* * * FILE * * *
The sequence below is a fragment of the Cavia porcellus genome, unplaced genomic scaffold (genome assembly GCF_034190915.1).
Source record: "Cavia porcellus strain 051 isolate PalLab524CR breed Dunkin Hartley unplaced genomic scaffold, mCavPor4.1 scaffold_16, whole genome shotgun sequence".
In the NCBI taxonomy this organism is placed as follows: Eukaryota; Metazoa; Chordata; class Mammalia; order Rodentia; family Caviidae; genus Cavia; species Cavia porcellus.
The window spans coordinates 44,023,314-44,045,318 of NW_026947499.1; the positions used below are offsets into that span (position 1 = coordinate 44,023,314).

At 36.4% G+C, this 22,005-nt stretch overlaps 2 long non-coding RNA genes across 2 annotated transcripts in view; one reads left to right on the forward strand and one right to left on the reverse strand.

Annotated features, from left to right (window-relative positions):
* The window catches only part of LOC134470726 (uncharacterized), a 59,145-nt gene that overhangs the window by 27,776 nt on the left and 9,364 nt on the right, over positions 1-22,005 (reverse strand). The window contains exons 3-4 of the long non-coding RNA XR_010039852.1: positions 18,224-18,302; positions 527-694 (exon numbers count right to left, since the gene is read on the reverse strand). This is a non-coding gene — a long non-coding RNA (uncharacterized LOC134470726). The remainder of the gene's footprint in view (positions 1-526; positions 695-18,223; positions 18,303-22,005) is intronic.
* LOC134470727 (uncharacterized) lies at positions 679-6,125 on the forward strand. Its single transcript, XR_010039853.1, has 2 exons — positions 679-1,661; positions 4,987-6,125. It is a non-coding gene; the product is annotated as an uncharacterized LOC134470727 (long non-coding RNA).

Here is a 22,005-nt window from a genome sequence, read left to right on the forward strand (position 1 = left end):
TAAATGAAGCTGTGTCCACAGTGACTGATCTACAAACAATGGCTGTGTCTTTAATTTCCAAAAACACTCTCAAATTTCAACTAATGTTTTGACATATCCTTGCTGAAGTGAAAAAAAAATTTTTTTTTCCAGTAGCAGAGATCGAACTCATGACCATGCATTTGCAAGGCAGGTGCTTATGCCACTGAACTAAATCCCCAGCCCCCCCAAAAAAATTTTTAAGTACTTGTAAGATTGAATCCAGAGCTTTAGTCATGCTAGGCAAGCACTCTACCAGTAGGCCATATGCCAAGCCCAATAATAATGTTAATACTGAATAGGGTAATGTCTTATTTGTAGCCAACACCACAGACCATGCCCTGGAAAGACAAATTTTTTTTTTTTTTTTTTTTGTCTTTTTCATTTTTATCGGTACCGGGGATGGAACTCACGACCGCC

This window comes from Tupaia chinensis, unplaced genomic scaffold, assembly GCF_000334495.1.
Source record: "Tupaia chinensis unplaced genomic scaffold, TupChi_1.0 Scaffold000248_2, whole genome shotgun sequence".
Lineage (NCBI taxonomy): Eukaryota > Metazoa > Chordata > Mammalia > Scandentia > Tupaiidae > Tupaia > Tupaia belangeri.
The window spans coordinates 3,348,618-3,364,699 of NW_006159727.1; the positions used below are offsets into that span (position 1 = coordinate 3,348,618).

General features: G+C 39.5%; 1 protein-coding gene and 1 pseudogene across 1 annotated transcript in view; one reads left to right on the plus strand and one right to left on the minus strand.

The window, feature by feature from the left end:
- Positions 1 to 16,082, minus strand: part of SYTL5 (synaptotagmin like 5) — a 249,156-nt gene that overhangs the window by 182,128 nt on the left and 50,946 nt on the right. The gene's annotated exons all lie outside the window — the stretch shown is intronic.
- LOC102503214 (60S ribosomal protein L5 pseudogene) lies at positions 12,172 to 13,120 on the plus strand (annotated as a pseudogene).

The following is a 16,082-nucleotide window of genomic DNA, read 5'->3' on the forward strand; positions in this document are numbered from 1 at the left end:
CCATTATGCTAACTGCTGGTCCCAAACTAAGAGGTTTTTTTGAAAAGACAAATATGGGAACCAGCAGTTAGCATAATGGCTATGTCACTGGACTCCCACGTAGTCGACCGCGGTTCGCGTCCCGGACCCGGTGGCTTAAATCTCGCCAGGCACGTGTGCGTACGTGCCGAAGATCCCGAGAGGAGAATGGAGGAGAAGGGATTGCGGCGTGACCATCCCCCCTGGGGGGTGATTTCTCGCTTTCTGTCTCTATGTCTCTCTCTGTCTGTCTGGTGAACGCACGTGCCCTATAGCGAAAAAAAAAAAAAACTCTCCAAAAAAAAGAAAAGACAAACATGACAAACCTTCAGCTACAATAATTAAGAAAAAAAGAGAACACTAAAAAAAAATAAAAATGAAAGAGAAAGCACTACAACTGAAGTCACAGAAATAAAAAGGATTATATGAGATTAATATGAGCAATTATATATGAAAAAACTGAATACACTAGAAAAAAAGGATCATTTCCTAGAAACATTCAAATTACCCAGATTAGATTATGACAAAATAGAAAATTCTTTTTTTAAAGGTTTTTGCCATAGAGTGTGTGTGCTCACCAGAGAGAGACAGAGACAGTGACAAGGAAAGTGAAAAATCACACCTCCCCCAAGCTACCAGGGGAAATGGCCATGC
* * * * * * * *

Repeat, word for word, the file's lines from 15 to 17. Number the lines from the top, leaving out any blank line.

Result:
General features: G+C 39.5%; 1 protein-coding gene and 1 pseudogene across 1 annotated transcript in view; one reads left to right on the plus strand and one right to left on the minus strand.

The window, feature by feature from the left end:
- Positions 1 to 16,082, minus strand: part of SYTL5 (synaptotagmin like 5) — a 249,156-nt gene that overhangs the window by 182,128 nt on the left and 50,946 nt on the right. The gene's annotated exons all lie outside the window — the stretch shown is intronic.